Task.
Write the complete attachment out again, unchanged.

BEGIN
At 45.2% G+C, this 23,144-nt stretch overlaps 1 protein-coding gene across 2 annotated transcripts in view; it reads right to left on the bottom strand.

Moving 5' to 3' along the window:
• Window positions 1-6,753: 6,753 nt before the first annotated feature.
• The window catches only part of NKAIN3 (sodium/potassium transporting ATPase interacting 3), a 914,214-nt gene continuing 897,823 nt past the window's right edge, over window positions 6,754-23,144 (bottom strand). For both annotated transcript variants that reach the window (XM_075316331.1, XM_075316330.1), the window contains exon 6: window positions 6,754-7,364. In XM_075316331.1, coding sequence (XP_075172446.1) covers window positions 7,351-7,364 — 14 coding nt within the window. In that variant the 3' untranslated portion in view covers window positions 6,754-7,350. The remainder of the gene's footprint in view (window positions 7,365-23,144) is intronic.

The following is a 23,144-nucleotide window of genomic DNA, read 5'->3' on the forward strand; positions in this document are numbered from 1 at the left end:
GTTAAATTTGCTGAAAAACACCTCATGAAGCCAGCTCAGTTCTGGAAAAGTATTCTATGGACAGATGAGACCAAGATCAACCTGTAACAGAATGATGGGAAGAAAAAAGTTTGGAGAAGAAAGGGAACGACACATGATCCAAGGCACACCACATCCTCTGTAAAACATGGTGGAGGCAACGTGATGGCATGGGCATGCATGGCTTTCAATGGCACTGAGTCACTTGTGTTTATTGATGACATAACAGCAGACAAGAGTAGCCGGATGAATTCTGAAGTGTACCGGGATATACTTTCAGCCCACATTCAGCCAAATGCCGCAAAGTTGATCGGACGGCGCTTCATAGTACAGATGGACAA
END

At 45.2% G+C, this 23,144-nt stretch overlaps 1 protein-coding gene across 2 annotated transcripts in view; it reads right to left on the bottom strand.

Moving 5' to 3' along the window:
• Window positions 1-6,753: 6,753 nt before the first annotated feature.
• The window catches only part of NKAIN3 (sodium/potassium transporting ATPase interacting 3), a 914,214-nt gene continuing 897,823 nt past the window's right edge, over window positions 6,754-23,144 (bottom strand). For both annotated transcript variants that reach the window (XM_075316331.1, XM_075316330.1), the window contains exon 6: window positions 6,754-7,364. In XM_075316331.1, coding sequence (XP_075172446.1) covers window positions 7,351-7,364 — 14 coding nt within the window. In that variant the 3' untranslated portion in view covers window positions 6,754-7,350. The remainder of the gene's footprint in view (window positions 7,365-23,144) is intronic.

The following is a 23,144-nucleotide window of genomic DNA, read 5'->3' on the forward strand; positions in this document are numbered from 1 at the left end:
GTTAAATTTGCTGAAAAACACCTCATGAAGCCAGCTCAGTTCTGGAAAAGTATTCTATGGACAGATGAGACCAAGATCAACCTGTAACAGAATGATGGGAAGAAAAAAGTTTGGAGAAGAAAGGGAACGACACATGATCCAAGGCACACCACATCCTCTGTAAAACATGGTGGAGGCAACGTGATGGCATGGGCATGCATGGCTTTCAATGGCACTGAGTCACTTGTGTTTATTGATGACATAACAGCAGACAAGAGTAGCCGGATGAATTCTGAAGTGTACCGGGATATACTTTCAGCCCACATTCAGCCAAATGCCGCAAAGTTGATCGGACGGCGCTTCATAGTACAGATGGACAA